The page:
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Published: August 16th 2019
We are both excited to be leaving Calais - M navigates us into Belgium and on up to Bruges - 116 km
Bruges is a canal based city - the Venice of the North - a medieval town virtually untouched - surrounded by gingerbread houses, cobbled alleys (creating a maze of one way streets) giant white swans and many varieties of ducks.
Bruges was occupied in both WW I and WW II but neither the Allied nor German armies had the heart to raze it. In WW II German commander Imma Hopman even refused to carry out direct orders from his superiors to do just that.
Bruges was liberated in WW II by Canadian troops on September 12, 1944.
Bruges’ population is just over 117,000 - only 19,500 live in the small canal city centre.
Over 9,000,000 backpack wearing, selfie stick wielding & cell phone carrying tourists swarm this little gem every year.
Most of the tourists are day trippers fed in by trains, tour buses and cruise ships - Danielle and I are the exception - we plan to stay 4 days and enter this maze of small one way alleys by car -
The newly elected Mayor ran on a platform which included coming up with ways to stem this tide.
We push M to her limits - once we make It to the canal centre we are instructed to take: ”hard rights”, “half rights”, “stay rights”, “in 100 meters turn right then turn rights” until we somehow make it to our home for the next 4 days - the Hotel Adornes situated on one of the quiet canals - an ants walk to city centre.
I park up on the side walk, unload our luggage and enquire where the parking is. I am informed that the parking is underground (aren’t we at sea level) about a 10 minute walk from the Hotel. I am given a small map and the garage key entry code, find the underground parking and after spending 15 minutes figuring out how to bring in the side mirrors (spots are very tight) and another 15 minutes squeezing the car into a spot and another 15 minutes getting my bearings once I exited the building through the back I head back to the hotel.
We cobble over to a bar just across the canal
from us to eat - Danielle has a healthy crispy lettuce/tomato/cheese salad and an even healthier Belgian waffle for dessert - per Danielle best she ever had / and I the house special: spaghetti bolagnaise and a few beer. We cobble our way back for an early night - travel days are taking a bit out of both of us as is this walking on very uneven cobble stones.
The next morning we have a phenomenal buffet style breakfast topped off with a few cafe lattes and then walk in to the city centre to spend the day with the tens of thousands of other like minded ants.
The sidewalks (even they are cobbled), cafes, bars, stores and cobbled alleys are all jam-packed. We can barely weave our way through. We line up with hundreds of other tourists and take one of the canal cruise tours - well worth it in spite of the captain‘s corny jokes and The ever moving selfie sticks. We indulge in some great Belgian chocolate and snack & snake our way back to our hotel over the beautiful cobbled alleys.
We both decide this will be our last foray into the centre
of the ant hill. Far too busy for either of us - cobble walking far too treacherous.
Tonight - the 6th - we are directed to a great local Italian restaurant and have a phenomenal feast - a bruschetta starter that included a small variety of olives - Danielle had their veal Marsala and I had a simple spaghetti with pesto sauce (best I ever had) and a few glasses of the house red wine accompanied by home made breads. We then share a nice Italian sponge cake and each have a very good / hot cappuccino.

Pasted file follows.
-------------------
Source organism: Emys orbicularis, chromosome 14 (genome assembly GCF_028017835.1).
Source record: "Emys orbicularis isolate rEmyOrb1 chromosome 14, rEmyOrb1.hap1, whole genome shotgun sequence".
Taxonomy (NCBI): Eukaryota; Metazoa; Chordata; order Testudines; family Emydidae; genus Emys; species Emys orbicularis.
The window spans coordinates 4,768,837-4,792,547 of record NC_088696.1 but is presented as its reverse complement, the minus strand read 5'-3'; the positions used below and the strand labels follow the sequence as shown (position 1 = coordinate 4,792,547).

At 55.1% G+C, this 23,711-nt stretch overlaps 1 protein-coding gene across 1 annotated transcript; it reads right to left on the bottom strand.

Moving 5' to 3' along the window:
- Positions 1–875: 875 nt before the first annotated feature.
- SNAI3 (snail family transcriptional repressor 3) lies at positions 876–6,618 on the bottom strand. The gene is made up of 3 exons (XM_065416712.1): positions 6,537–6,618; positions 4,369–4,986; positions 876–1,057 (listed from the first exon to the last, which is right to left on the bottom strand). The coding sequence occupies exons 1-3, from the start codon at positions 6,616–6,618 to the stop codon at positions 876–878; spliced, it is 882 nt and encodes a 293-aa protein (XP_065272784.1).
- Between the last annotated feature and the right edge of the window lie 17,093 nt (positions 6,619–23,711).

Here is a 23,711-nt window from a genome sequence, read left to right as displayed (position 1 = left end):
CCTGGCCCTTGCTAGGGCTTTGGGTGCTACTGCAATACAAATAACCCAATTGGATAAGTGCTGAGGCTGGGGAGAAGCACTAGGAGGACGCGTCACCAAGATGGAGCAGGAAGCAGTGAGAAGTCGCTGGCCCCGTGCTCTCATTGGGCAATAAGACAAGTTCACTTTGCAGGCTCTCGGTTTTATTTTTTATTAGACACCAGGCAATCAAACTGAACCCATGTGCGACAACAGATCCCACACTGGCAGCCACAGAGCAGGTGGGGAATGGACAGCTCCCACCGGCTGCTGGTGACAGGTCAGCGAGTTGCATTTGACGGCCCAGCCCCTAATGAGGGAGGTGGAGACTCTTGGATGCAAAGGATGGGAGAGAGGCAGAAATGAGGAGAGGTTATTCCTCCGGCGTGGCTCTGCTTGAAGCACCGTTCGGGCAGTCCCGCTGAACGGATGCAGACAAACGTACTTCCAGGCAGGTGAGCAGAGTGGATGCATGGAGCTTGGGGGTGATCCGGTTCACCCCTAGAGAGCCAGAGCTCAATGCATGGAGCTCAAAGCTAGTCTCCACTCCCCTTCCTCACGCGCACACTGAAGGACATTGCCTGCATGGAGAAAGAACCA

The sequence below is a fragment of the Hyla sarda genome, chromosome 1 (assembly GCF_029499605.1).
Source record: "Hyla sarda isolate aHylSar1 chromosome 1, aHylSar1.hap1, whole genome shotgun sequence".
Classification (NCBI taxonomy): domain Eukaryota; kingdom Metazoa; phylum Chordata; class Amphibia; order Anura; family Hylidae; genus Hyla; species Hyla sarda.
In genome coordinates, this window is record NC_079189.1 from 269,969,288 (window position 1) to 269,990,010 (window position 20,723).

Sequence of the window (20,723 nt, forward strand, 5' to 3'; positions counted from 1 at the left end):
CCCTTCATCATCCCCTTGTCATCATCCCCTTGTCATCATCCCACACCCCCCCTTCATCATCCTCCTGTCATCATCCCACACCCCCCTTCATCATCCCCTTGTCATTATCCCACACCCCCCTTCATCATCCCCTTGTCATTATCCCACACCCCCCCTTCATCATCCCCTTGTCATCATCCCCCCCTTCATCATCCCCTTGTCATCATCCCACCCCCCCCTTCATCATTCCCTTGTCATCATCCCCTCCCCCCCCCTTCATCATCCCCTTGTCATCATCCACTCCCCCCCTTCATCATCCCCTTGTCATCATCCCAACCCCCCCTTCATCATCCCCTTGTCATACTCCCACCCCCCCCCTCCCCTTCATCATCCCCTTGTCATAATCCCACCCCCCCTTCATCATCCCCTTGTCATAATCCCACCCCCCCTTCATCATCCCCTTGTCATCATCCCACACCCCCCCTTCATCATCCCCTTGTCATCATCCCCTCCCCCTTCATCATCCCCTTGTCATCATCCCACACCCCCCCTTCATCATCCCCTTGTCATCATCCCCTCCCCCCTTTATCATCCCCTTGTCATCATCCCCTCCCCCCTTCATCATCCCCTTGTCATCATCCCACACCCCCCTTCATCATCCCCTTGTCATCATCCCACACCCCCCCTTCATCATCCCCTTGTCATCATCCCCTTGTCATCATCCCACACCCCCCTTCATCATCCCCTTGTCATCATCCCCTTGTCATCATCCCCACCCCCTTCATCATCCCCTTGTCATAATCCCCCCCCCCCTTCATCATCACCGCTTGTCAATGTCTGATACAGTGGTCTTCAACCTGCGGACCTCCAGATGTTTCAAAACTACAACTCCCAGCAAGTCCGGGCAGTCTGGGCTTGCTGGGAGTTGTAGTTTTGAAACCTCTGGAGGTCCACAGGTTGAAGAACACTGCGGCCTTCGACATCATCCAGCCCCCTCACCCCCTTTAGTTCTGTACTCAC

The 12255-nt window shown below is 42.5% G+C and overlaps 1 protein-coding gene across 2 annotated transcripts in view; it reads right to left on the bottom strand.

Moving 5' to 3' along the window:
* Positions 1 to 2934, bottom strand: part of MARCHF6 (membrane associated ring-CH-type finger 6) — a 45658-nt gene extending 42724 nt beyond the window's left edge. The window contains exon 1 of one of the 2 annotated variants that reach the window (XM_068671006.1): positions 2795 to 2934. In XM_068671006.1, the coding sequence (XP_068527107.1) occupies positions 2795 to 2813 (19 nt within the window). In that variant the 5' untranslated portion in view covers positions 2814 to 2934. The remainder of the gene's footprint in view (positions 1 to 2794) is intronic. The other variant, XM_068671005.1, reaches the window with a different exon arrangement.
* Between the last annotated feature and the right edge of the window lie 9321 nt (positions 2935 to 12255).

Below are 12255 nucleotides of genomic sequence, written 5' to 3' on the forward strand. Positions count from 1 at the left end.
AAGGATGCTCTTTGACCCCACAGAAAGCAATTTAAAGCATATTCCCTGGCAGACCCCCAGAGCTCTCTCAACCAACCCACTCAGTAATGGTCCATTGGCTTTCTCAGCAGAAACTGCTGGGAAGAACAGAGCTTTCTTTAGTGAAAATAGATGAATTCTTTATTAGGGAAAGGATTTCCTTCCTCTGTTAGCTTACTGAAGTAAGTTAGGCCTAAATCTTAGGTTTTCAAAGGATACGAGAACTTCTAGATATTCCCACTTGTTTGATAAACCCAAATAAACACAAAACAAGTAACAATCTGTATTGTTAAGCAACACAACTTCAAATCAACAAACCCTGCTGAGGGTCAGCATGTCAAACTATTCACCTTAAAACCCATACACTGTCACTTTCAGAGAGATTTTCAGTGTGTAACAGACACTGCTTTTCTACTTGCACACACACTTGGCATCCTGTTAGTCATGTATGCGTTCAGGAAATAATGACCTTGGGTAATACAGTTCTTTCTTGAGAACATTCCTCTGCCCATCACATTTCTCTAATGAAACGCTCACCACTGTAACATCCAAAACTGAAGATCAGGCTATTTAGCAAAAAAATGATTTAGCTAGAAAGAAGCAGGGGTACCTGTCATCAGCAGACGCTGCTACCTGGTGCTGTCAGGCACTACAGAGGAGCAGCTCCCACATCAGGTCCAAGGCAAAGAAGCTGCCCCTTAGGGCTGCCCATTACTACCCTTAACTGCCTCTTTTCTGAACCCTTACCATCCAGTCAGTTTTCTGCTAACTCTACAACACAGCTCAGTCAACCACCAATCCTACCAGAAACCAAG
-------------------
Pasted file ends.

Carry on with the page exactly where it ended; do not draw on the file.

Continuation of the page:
We were planning to spend Wednesday exploring the market area of Bruges but based on the previous day’s adventures decide to take a day trip out of the city.
I fetch the car and program M - we are off to Ypres, Belgium about 52 km from Bruges.
We visit the Essex Farm WW I Cemetary situated within the memorials for John McCrae of “ In Flanders Fields” fame.
John McCrae was a Canadian medical officer in WW I. He treated the wounded during the second battle of Ypres in 1915 from a hastily dug 8’ x 8’
bunker dug in the back of a dyke.
His friend Alexis Helmer was killed in battle - his friends burial inspired the world famous poem.
On January 20, 1918 while still in service McCrae died of pneumonia.
We program M again and locate the Passchendaele WW I memorial site.
The battle of Passchendaele became a symbol of the senseless slaughter and general disregard of the war’s senior leaders for the lives of their men.
The battle took place on the Ypres salient - German and Allied armies had been in a deadlock for three years.
The British, Australian and New Zealand troops launched failed assaults. Canadian troops captured the ridge on November 6, 1917 despite heavy rain and shelling that turned the fighting fields into a quagmire.
In the end this battle did nothing to help the allies - total casualties : 245,000 allied soldiers (including 16,000 Canadians) and 217,000 German soldiers.
We head home - eat at the same restaurant as last night and head home - tomorrow is a travel day.
The good - food made with care / a nice place to lay ones head
The bad - too many of us tourists - too many cell phones - how to distract from a beautiful experience.
The ugly - what we as humans are capable of doing to each other - will we ever figure it out....
The funny - as Danielle and I are fighting our way through the throngs of people at the city centre I panic, reach back and grab her hand, pulling her through the crowds and up to a cleared spot in the plaza. I look back at her and in her place is an older Italian gentleman - he thanks me - he has an awkward smile on his face. Danielle catches up to us a few moments later. We do not exchange phone numbers.
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